Demographic and socioeconomic factors associated with HPV vaccination in Georgia’s South Central Health District

Hdl Handle:
http://hdl.handle.net/10675.2/621415
Title:
Demographic and socioeconomic factors associated with HPV vaccination in Georgia’s South Central Health District
Authors:
Ekeledo, Sydney; Best, Candace; Norman, Stephanie; Bazemore, Jodi; Schwind, Jessica Smith
Abstract:
Background: Human Papillomavirus (HPV) subtypes are the primary cause of cervical cancer. Despite introduction of the HPV vaccine in 2006, vaccination percentages remain low across Georgia counties. The primary objective of this research was to conduct a descriptive epidemiological study of HPV vaccination coverage among individuals in the South Central Health District (SCHD) to provide guidance for targeted vaccination campaigns aimed at adolescents residing in rural communities. Methods: Data from the Georgia Registry of Immunization Transactions and Services and AEGIS.net, Inc. were used to analyze demographic and socioeconomic factors associated with HPV vaccine uptake among individuals visiting county health departments in the SCHD from 2007-2014. Descriptive statistics were used to evaluate the relationship between sex, age at first vaccination, county of vaccine administration, race, and insurance status to vaccine series completion. Results: In the SCHD, Johnson County had the highest completion percentage (50%); Montgomery County had the lowest (20%). However, Montgomery County had the fastest time to completion (334 days). Throughout the district, males were fully vaccinated at much lower percentages than females (p < 0.001). Race was a significant variable (p=0.011) for vaccine completion. Compared to other racial groups, more White individuals completed the HPV vaccine. Absolute counts of HPV vaccine doses peaked in the study population during 2010 (n=507). Conclusions: Due to overall low rates, community-based intervention methods should be considered to increase HPV vaccine uptake across the SCHD. School-based programs may be useful in targeting at-risk populations and increasing rates of HPV vaccine initiation and completion. Expanded efforts are needed to determine the best structure for effective school-based programs.
Affiliation:
Augusta University, South Central Health District
Publisher:
Georgia Public Health Association
Journal:
Journal of Georgia Public Health Association
Issue Date:
2016
URI:
http://hdl.handle.net/10675.2/621415
Type:
Article
Language:
en
Appears in Collections:
jGPHA Volume 5, Number 4 (2016)

Full metadata record

DC FieldValue Language
dc.contributor.authorEkeledo, Sydneyen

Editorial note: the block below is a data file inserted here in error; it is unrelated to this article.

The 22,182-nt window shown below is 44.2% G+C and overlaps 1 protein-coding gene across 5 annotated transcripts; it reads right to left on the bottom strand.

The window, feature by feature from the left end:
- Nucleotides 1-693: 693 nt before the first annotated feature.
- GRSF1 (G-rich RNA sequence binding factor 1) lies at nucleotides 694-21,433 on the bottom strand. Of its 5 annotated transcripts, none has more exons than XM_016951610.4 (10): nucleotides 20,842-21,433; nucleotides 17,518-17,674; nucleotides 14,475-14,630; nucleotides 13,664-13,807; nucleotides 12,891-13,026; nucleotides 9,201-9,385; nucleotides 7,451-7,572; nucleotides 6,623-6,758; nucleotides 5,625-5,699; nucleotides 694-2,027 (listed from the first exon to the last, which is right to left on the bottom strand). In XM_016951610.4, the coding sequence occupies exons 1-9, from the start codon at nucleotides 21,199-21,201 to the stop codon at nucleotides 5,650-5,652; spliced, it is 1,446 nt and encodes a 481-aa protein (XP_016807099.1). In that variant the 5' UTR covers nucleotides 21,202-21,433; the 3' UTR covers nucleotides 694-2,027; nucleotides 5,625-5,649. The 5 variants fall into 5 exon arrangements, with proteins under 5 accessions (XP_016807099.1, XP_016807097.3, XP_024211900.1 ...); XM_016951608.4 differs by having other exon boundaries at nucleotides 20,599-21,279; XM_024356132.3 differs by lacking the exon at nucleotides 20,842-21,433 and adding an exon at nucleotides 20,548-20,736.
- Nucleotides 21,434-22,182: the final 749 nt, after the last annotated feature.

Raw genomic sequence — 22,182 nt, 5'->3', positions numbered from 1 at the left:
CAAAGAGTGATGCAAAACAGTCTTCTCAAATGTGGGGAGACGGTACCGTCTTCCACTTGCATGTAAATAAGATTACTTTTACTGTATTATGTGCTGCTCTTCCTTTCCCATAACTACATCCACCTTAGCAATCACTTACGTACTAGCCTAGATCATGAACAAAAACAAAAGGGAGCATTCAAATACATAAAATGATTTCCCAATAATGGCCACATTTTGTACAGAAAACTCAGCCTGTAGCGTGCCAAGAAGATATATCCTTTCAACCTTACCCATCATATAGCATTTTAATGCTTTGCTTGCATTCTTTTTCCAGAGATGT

dc.contributor.authorBest, Candaceen
dc.contributor.authorNorman, Stephanieen
dc.contributor.authorBazemore, Jodien
dc.contributor.authorSchwind, Jessica Smithen
dc.date.accessioned2017-05-02T20:44:53Z-
dc.date.available2017-05-02T20:44:53Z-
dc.date.issued2016-
dc.identifier.urihttp://hdl.handle.net/10675.2/621415-
dc.description.abstractBackground: Human Papillomavirus (HPV) subtypes are the primary cause of cervical cancer. Despite introduction of the HPV vaccine in 2006, vaccination percentages remain low across Georgia counties. The primary objective of this research was to conduct a descriptive epidemiological study of HPV vaccination coverage among individuals in the South Central Health District (SCHD) to provide guidance for targeted vaccination campaigns aimed at adolescents residing in rural communities. Methods: Data from the Georgia Registry of Immunization Transactions and Services and AEGIS.net, Inc. were used to analyze demographic and socioeconomic factors associated with HPV vaccine uptake among individuals visiting county health departments in the SCHD from 2007-2014. Descriptive statistics were used to evaluate the relationship between sex, age at first vaccination, county of vaccine administration, race, and insurance status to vaccine series completion. Results: In the SCHD, Johnson County had the highest completion percentage (50%); Montgomery County had the lowest (20%). However, Montgomery County had the fastest time to completion (334 days). Throughout the district, males were fully vaccinated at much lower percentages than females (p < 0.001). Race was a significant variable (p=0.011) for vaccine completion. Compared to other racial groups, more White individuals completed the HPV vaccine. Absolute counts of HPV vaccine doses peaked in the study population during 2010 (n=507). Conclusions: Due to overall low rates, community-based intervention methods should be considered to increase HPV vaccine uptake across the SCHD. School-based programs may be useful in targeting at-risk populations and increasing rates of HPV vaccine initiation and completion. Expanded efforts are needed to determine the best structure for effective school-based programs.en
dc.language.isoenen
dc.publisherGeorgia Public Health Associationen
dc.subjectHPVen
dc.subjectHPV Vaccineen
dc.subjectAdolescenceen
dc.titleDemographic and socioeconomic factors associated with HPV vaccination in Georgia’s South Central Health Districten
dc.typeArticleen
dc.contributor.departmentAugusta University, South Central Health Districten
dc.identifier.journalJournal of Georgia Public Health Associationen
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